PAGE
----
Safeguarding against cybersecurity attacks is quickly becoming a prevalent issue facing local government agencies. Recent cyber-attacks, such as the 2018 SamSam ransomware attack that affected the City of Atlanta, have demonstrated the capacity to wreak havoc on city networks by paralyzing daily operations. Concerning transportation and technology, Traffic Management Systems (TMS) are becoming more vulnerable and susceptible hacking targets as they rapidly develop to become more connected and “intelligent”.

With the support of the Western Riverside Council of Governments (WRCOG), the briefing paper was written to bring awareness to the possible cyber threats to the transportation system in the Inland Empire and to craft recommendations or next steps to addressing any shortfalls.  Key findings included educating current local government leaders and employees on the current risks, increasing the interaction of CSUSB faculty and students to help address the issues, developing a comprehensive planning project increasing the interest and participation of local university level students and faculty to help alleviate the burden of cybersecurity threats felt by local governments. 

To read the full Executive Summary click here:  Intersection Management and Cybersecurity Summary.pdf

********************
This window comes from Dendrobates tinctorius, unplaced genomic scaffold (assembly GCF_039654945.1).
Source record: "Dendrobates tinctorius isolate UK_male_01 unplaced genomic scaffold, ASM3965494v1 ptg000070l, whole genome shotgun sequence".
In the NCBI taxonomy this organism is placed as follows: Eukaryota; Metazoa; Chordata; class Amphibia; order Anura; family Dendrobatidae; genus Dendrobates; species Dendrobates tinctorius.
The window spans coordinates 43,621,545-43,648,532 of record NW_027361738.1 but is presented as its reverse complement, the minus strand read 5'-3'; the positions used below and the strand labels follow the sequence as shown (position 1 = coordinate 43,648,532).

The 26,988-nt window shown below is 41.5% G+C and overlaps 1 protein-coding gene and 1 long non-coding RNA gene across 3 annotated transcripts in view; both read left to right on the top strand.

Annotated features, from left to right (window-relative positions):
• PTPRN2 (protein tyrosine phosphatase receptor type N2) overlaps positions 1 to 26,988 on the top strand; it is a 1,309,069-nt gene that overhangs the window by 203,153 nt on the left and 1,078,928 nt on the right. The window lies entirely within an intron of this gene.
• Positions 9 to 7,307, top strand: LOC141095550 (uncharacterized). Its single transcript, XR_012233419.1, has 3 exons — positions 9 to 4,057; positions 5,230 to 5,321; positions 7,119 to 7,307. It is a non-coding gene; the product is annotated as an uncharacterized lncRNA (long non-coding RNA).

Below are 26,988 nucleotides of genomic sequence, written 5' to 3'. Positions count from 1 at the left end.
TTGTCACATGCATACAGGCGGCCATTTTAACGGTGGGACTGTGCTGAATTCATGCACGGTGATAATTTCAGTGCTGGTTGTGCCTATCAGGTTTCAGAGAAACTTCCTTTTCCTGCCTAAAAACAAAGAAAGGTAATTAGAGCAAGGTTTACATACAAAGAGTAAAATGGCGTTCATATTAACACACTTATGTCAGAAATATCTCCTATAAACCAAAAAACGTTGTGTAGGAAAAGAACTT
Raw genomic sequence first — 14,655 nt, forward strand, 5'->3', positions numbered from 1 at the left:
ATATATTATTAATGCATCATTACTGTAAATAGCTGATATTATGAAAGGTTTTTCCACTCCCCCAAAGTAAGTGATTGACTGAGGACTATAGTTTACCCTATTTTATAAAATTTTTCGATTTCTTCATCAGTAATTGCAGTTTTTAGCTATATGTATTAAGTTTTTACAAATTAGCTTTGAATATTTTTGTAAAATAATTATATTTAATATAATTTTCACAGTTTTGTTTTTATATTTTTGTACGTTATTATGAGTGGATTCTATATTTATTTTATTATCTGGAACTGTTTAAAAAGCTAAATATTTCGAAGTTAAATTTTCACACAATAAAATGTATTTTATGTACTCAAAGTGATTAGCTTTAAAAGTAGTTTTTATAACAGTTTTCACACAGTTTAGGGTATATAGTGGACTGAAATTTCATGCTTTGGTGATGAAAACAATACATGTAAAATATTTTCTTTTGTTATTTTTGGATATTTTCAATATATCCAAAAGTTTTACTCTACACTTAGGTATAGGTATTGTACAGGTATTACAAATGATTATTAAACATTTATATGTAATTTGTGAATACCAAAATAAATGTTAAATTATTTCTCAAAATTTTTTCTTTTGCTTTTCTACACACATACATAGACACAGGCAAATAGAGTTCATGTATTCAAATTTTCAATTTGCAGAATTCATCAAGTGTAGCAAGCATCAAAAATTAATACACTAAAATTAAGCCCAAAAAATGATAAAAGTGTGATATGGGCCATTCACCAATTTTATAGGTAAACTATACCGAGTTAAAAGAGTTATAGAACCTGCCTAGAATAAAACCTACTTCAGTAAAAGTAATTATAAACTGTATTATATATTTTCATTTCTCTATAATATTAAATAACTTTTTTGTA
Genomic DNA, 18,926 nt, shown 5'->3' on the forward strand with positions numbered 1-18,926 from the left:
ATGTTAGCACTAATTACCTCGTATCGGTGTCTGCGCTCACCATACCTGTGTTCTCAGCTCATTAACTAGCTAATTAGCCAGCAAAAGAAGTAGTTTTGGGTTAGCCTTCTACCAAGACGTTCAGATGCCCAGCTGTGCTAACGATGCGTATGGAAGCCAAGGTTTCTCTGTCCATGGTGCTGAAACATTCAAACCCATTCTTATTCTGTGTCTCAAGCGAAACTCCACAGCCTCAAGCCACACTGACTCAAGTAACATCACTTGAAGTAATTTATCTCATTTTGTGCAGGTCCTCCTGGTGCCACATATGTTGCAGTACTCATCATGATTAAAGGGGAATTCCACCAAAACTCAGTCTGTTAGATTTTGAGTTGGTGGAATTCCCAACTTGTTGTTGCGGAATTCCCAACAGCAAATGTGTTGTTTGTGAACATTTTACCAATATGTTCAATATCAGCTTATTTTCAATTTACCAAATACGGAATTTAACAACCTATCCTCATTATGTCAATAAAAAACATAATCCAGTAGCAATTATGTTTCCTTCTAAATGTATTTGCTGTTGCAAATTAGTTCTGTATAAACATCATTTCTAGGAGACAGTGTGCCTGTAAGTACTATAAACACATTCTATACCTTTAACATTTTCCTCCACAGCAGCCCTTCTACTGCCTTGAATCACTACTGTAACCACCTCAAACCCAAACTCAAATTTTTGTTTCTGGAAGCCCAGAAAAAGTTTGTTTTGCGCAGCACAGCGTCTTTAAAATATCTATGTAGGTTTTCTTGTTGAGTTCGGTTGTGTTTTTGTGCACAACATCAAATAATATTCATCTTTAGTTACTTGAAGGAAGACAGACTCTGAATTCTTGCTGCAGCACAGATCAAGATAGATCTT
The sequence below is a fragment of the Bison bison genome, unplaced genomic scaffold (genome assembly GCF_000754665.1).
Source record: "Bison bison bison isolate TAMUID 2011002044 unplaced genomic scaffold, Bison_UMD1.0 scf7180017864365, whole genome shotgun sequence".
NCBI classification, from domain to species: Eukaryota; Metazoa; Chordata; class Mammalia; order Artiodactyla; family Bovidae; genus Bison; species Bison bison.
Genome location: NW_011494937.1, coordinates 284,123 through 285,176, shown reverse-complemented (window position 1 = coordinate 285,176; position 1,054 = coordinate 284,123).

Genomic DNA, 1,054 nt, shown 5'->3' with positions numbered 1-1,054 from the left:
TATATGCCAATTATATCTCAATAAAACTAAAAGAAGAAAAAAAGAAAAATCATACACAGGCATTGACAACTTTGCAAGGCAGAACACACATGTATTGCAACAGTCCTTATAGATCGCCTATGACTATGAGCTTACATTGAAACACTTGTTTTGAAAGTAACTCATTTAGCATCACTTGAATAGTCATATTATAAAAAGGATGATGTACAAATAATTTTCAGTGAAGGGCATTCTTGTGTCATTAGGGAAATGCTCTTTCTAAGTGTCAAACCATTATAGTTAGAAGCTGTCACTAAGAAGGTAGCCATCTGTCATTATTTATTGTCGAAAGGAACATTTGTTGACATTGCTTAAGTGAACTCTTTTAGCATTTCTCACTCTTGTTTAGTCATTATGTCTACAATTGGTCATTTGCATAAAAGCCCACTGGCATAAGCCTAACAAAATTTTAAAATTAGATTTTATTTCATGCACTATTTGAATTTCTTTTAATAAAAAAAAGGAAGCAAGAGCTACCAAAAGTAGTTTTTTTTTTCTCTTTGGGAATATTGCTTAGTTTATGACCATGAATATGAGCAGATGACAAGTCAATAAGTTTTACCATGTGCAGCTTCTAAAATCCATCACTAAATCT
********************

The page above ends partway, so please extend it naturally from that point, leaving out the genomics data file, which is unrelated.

Inland Empire Quality of Life 

Pathway to Logistics 

The Leonard Transportation Center is currently working with a number of community leaders and CSUSB faculty members on a Pathway to Logistics Program. We aim to provide leadership and assistance that will enhance activities related to transportation and logistics in the Inland Empire. The goals, which are linked to the goals at the Growing Inland Achievement, are to grow the number of local students seeking a post-secondary education in logistics and transportation, and to place CSUSB in a greater support role of the logistics and transportation sector. We believe that with a collaborative effort we can increase the number of local residents obtaining higher paid positions in the transportation industry and ultimately enhance the overall economic community development of the region.

City of Rialto Safe Routes to School Project 

Parents of school children have become skeptical of letting their children walk or bike to school due to traffic safety, crime, access to transportation, pollution, health issues and other factors. 

The CSUSB Leonard Transportation Center has been working closely with the City of Rialto in providing research assistance with the development of a grant application for the Safe Routes to School (SR2S) program. The grant provides funding for infrastructure projects that aim to make walking and biking safer for students of Rialto schools. 

The Leonard Transportation Center assisted by: 

  • Providing recommendations on the best practices for community outreach.
  • Providing different funding strategies for program sustainability. 
  • Conducting a socioeconomic and environmental analysis of potential program barriers. 
  • Compiling prevalent academic literature on the topic of Safe Routes to School.